Four nurses were selected on the basis of their proven clinical experience (more than five years) with patients with depression, their crisis intervention practice under psychodynamic supervision (more than two years), and their demonstrated psychotherapeutic skills with patients with depression.
The nurses who worked with the patients who received combined treatment had weekly supervisory sessions with a psychoanalyst. These sessions covered setting limits and maintaining an alliance, developing empathy, developing insight and awareness, clarifying patients' internal conflicts, and facilitating the separation process at the termination of treatment. According to psychoanalytic works that stress that unconscious conflicts are barely understandable in a psychiatric situation, the primary aim was to work out the "treatment barrier-like" reactions that undermined active cooperation and rational management of psychiatric treatment (18). Nevertheless, the corresponding transference-countertransference relationships were investigated when they posed a major threat to continuation of treatment.
Clomipramine protocol. Clomipramine was administered at a dosage of 25 mg on the first day, gradually increasing to 125 mg on the fifth day. Electrocardiograms were performed before the start of the protocol and were repeated during weeks 1 and 2. Drug monitoring was conducted during weeks 2, 4, 6, and 8 and at discharge. Clinicians were allowed to adjust the dosage of clomipramine on the basis of the patient's clinical status and achievement of an optimal plasma concentration of clomipramine plus desmethylclomipramine (between 200 and 300 ng/L). Previous studies have demonstrated a strong treatment response with this dosing strategy (19). Alternative treatment consisting of 20 to 40 mg of citalopram a day was permitted for patients who refused the clomipramine treatment or experienced severe side effects.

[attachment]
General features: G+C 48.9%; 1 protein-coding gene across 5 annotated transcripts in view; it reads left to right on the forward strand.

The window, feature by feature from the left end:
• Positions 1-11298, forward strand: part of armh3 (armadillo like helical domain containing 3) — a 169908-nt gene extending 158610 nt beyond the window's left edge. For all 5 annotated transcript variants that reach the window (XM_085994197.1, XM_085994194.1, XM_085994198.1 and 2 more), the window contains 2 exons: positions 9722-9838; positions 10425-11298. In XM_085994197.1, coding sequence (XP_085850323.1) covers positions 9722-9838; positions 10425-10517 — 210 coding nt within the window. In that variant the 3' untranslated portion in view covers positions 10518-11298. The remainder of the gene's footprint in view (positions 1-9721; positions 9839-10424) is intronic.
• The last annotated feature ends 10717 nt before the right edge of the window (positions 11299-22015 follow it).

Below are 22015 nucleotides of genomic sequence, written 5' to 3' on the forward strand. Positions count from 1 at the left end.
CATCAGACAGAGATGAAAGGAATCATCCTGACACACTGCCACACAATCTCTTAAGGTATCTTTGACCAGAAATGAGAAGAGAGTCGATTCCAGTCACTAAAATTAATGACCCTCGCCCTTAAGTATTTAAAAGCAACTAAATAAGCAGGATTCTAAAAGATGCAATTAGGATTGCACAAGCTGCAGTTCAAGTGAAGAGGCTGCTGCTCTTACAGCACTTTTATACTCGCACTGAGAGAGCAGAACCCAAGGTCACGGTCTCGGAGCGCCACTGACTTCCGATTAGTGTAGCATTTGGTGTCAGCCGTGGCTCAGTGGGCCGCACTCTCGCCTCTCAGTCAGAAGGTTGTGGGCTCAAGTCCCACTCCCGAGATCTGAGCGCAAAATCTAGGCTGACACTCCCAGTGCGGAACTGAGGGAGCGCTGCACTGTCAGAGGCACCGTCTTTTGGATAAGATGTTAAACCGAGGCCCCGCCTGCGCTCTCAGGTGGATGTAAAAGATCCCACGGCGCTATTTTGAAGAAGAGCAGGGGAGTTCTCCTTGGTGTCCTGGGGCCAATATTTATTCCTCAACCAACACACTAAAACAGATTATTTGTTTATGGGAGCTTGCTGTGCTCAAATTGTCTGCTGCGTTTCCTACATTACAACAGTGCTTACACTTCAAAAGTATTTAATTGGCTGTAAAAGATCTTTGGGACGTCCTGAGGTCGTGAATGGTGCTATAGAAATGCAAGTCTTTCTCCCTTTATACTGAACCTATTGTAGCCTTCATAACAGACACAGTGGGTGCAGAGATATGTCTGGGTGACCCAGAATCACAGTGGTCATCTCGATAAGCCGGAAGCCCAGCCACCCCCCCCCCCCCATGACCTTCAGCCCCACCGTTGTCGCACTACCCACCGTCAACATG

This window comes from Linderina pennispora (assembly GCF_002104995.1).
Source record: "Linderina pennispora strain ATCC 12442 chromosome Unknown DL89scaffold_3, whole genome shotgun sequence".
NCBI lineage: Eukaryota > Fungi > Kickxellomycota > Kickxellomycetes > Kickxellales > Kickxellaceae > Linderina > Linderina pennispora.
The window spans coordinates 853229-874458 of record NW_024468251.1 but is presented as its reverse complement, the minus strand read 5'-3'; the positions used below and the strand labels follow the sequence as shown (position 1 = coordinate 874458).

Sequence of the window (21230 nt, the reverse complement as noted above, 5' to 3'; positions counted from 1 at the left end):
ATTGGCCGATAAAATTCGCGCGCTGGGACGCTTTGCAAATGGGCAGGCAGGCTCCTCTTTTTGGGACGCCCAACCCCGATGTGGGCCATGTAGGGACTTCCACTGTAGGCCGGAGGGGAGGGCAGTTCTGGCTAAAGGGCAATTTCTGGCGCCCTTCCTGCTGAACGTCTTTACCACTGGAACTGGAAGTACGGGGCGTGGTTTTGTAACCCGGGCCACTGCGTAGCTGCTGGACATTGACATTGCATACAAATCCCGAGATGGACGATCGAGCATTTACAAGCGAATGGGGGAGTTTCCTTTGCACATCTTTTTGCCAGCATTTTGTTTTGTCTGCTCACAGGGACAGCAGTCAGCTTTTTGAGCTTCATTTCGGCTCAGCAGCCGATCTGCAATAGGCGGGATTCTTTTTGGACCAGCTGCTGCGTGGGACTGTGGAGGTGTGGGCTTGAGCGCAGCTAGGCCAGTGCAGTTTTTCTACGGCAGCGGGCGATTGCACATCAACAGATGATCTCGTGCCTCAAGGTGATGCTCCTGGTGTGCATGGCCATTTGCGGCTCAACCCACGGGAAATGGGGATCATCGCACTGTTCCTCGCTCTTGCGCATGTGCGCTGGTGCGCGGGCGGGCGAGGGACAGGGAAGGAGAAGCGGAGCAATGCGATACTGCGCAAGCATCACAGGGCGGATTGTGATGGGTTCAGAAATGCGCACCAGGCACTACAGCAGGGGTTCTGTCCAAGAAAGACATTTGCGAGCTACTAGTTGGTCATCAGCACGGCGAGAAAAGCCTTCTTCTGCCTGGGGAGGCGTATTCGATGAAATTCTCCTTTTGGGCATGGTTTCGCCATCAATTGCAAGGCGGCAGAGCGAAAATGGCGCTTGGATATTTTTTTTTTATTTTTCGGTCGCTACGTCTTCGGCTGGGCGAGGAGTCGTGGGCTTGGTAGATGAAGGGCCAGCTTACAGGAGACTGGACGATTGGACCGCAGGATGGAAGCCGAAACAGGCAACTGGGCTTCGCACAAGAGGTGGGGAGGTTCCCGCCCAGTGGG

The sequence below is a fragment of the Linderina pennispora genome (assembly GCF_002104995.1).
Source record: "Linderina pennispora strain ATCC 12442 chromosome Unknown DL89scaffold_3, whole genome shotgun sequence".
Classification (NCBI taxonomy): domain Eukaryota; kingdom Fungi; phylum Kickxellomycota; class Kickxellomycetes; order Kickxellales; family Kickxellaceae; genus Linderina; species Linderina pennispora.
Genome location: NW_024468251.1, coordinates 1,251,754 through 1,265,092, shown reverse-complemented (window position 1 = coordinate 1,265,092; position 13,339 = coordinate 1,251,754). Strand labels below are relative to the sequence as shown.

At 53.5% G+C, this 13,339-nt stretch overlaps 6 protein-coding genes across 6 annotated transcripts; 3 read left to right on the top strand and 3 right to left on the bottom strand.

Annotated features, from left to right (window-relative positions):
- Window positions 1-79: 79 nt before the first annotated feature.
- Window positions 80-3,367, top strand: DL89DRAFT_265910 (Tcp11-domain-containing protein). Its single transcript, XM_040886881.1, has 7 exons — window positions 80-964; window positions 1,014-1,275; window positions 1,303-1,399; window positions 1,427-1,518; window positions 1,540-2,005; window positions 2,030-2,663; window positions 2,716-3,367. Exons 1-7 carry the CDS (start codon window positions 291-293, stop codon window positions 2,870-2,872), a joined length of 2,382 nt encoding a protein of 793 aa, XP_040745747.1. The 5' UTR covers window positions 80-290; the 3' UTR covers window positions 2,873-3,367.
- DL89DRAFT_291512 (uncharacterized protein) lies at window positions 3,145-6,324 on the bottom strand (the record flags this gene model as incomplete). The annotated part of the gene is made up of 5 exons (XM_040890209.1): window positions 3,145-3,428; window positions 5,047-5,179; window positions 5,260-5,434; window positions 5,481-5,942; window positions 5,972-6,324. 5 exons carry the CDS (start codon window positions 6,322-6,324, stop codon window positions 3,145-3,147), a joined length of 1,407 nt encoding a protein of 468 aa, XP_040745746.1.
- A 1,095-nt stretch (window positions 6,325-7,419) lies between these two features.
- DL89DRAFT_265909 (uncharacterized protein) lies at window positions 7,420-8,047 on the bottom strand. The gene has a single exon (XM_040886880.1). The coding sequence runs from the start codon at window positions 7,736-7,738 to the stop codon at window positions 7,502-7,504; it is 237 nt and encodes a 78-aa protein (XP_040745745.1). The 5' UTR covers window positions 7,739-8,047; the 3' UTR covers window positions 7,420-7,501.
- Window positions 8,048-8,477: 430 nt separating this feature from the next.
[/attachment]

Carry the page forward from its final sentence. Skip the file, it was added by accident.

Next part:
Instruments and assessment
At intake and at ten weeks, three psychologists assessed the severity of depression with the SCID, the HDRS, and a Health-Sickness Rating Scale (HSRS) (15). In addition, three experienced psychiatrists administered the Global Assessment Scale (GAS) at intake and at discharge. The number of days of hospitalization and sick leave were recorded by independent psychologists. The intraclass correlation coefficients were .79 for the HDRS, .76 for the GAS, and .93 for assessment of major depressive episode. The HSRS scores were rated by consensus.
All raters were independent. The nurse therapists and the members of the clinical staff did not participate in the outcome assessments. The psychologists who made the assessments of hospitalizations, number of days of hospitalization, number of days of sick leave, and GAS scores were blinded to each patient's treatment assignment. Blinding is difficult to maintain in the case of patients receiving intensive care in a general psychiatry service, so the individuals who rated the presence and severity of major depression and HSRS score at ten weeks were not blinded to treatment assignment.